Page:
Lawyer on hunger strike becomes new face of Palestinian resistance

Exile offered to Palestinian detainee on hunger strike
Exile offered to Palestinian detainee on hunger strike

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Story highlights

  • Mohammed Allan, hunger striker, regains consciousness on Tuesday
  • 31-year-old lawyer has been on a hunger strike since mid-June
  • His refusal to eat casts a new light on Israel's force-feeding law

(CNN)Palestinian resistance now has a new face -- that of Mohammed Allan, who has been on a hunger strike in an Israeli prison since mid-June.

Allan, who had been in a medically induced coma, regained consciousness on Tuesday, according to a spokeswoman for Barzilai Hospital, where Allan is being held.
    "Today, there was an improvement in the condition of Mohammed Allan," the spokeswoman said. "Doctors stopped the anesthesia and respirator. The patient is conscious and communicates, and he continues to receive essential medical treatment."
    Israel has held Allan, a 31-year-old lawyer, on administrative detention since November 2014, with neither charge nor trial, on suspicion of involvement in terrorism and of membership in the militant Islamic Jihad -- a claim his lawyer and his family deny.
    In protest, Allan began a hunger strike in June, only drinking water.
    His strike was aimed at his administrative detention, which allows Israel to hold someone for security reasons for renewable six-month periods. Allan wants to be charged, to be released, or to die.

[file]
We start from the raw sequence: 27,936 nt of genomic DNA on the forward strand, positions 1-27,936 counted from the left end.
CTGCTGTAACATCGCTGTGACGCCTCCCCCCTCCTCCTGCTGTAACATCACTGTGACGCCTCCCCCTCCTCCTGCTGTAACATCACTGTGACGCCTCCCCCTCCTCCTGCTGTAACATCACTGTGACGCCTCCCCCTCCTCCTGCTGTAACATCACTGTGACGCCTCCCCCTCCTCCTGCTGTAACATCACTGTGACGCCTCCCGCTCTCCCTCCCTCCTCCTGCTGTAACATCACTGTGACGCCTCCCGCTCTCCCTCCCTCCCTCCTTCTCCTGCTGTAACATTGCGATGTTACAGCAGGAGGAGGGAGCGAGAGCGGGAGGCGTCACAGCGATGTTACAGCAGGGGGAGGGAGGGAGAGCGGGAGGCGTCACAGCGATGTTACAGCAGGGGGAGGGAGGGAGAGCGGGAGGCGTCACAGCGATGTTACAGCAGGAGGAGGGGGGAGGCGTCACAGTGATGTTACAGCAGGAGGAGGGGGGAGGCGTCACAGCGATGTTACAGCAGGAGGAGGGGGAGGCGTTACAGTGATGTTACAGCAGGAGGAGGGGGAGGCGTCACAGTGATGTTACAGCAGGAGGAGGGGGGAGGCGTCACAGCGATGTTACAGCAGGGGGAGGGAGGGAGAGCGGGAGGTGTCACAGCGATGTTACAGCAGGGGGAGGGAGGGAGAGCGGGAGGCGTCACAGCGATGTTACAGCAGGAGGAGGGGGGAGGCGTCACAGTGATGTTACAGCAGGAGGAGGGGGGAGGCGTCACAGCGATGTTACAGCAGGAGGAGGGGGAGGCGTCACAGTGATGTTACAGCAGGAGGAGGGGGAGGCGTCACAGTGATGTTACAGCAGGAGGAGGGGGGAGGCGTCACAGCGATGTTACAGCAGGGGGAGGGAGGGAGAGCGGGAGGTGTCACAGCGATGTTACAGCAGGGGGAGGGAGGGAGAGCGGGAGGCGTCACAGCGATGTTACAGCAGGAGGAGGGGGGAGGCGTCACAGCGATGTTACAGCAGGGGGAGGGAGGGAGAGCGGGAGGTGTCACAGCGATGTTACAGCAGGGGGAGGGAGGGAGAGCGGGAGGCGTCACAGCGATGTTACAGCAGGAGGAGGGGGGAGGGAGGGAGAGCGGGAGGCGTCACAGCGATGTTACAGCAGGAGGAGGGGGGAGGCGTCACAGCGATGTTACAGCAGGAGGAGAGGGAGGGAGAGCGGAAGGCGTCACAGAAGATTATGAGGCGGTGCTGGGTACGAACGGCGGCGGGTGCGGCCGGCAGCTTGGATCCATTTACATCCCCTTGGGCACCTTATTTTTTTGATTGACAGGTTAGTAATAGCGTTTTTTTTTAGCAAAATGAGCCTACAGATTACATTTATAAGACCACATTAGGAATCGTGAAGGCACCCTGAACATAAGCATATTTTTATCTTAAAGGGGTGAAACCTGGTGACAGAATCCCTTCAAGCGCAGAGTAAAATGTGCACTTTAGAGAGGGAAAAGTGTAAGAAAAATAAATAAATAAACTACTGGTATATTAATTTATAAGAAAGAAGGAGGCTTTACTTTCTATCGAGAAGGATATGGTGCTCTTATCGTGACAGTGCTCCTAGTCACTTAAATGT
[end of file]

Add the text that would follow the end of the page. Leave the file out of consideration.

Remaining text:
Addameer, a Palestinian prisoner advocacy group, says more than 400 Palestinians are being held in administrative detention, and hunger strikes have been a common way to protest the detentions.

    A new spotlight on force-feeding law

    The Israeli Medical Association says more than 1,000 protesters have gone on hunger strikes over the past several years.
    But Allan's refusal to eat has put a spotlight on Israel's new force-feeding law.
    This law, passed in July by the Knesset, the Israeli parliament, allows the government to force-feed hunger strikers if their lives are in danger.
    The new law has been criticized both inside and outside the country.
    The United Nations has called the law a "cause for concern." And the Israeli Medical Association has called force-feeding "equivalent to torture," urging Israeli doctors not to comply.
    Palestinian and Israeli human rights organizations have also called force-feeding a form of torture.
    Allan was initially held in a hospital in Beer Sheba but was moved to a different hospital when doctors there refused to force-feed him.

    Medically induced coma

    His new hospital, in Ashkelon, also refused to force-feed him, but it gave him water, salts and vitamins through an IV after he had a seizure and lost consciousness last weekend on the 60th day of his hunger strike.
    Doctors put him in a medically induced coma to stabilize his condition.
    Almost every day, Palestinians have held solidarity protests outside the hospital in Ashkelon. There have been additional protests in Israel, Jerusalem, the West Bank and Gaza.
    Allan's mother was last allowed to visit him Friday, said his lawyer, Jamil al-Khateeb. Hani Abdeen, a Palestinian doctor, was not allowed to examine Allan in the intensive care unit, al-Khateeb said, even after getting permission from the hospital's director and the prison authority.
    Abdeen was, however, allowed to see Allan's medical records, al-Khateeb said.
    One of Allan's lawyers said he had conferred with his client on Tuesday.
    "Mohammed Allan is very, very weak," the lawyer, Hassan Jabareen, said.
    "He is out of the induced coma and he has spoken to his lawyers, and his demands remain the same," Jabareen said. "He demands to be released immediately without any condition. He has agreed until tomorrow morning to continue with the same treatment keeping the IV in place and to continue with the hunger strike. He agreed to continue with this until tomorrow morning in order to give his lawyers time to reach an agreement with the state to release him."